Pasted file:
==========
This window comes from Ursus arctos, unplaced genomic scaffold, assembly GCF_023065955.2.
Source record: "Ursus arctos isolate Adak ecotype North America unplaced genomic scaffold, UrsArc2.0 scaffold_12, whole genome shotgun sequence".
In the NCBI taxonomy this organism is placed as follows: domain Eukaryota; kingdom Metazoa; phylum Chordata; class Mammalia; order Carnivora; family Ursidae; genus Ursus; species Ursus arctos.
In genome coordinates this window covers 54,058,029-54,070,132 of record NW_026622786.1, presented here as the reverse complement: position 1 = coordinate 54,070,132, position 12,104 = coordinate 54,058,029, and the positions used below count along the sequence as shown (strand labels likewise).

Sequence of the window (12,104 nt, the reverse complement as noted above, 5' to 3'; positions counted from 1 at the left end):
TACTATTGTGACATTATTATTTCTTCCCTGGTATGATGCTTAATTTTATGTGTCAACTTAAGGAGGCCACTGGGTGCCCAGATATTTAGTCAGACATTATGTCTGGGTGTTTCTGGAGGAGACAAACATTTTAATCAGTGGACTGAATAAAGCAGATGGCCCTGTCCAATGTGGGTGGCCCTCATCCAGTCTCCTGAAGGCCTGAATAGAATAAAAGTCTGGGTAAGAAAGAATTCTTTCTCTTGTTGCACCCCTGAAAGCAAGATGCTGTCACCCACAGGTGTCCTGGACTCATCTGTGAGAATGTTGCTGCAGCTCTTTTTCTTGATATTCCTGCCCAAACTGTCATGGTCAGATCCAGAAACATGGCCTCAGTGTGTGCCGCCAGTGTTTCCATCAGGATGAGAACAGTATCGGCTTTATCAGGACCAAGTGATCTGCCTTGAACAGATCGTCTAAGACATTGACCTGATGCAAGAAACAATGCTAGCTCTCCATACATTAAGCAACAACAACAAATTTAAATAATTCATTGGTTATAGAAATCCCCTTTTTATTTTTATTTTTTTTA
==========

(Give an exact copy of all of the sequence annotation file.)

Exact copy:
This window comes from Ursus arctos, unplaced genomic scaffold, assembly GCF_023065955.2.
Source record: "Ursus arctos isolate Adak ecotype North America unplaced genomic scaffold, UrsArc2.0 scaffold_12, whole genome shotgun sequence".
In the NCBI taxonomy this organism is placed as follows: domain Eukaryota; kingdom Metazoa; phylum Chordata; class Mammalia; order Carnivora; family Ursidae; genus Ursus; species Ursus arctos.
In genome coordinates this window covers 54,058,029-54,070,132 of record NW_026622786.1, presented here as the reverse complement: position 1 = coordinate 54,070,132, position 12,104 = coordinate 54,058,029, and the positions used below count along the sequence as shown (strand labels likewise).

Sequence of the window (12,104 nt, the reverse complement as noted above, 5' to 3'; positions counted from 1 at the left end):
TACTATTGTGACATTATTATTTCTTCCCTGGTATGATGCTTAATTTTATGTGTCAACTTAAGGAGGCCACTGGGTGCCCAGATATTTAGTCAGACATTATGTCTGGGTGTTTCTGGAGGAGACAAACATTTTAATCAGTGGACTGAATAAAGCAGATGGCCCTGTCCAATGTGGGTGGCCCTCATCCAGTCTCCTGAAGGCCTGAATAGAATAAAAGTCTGGGTAAGAAAGAATTCTTTCTCTTGTTGCACCCCTGAAAGCAAGATGCTGTCACCCACAGGTGTCCTGGACTCATCTGTGAGAATGTTGCTGCAGCTCTTTTTCTTGATATTCCTGCCCAAACTGTCATGGTCAGATCCAGAAACATGGCCTCAGTGTGTGCCGCCAGTGTTTCCATCAGGATGAGAACAGTATCGGCTTTATCAGGACCAAGTGATCTGCCTTGAACAGATCGTCTAAGACATTGACCTGATGCAAGAAACAATGCTAGCTCTCCATACATTAAGCAACAACAACAAATTTAAATAATTCATTGGTTATAGAAATCCCCTTTTTATTTTTATTTTTTTTA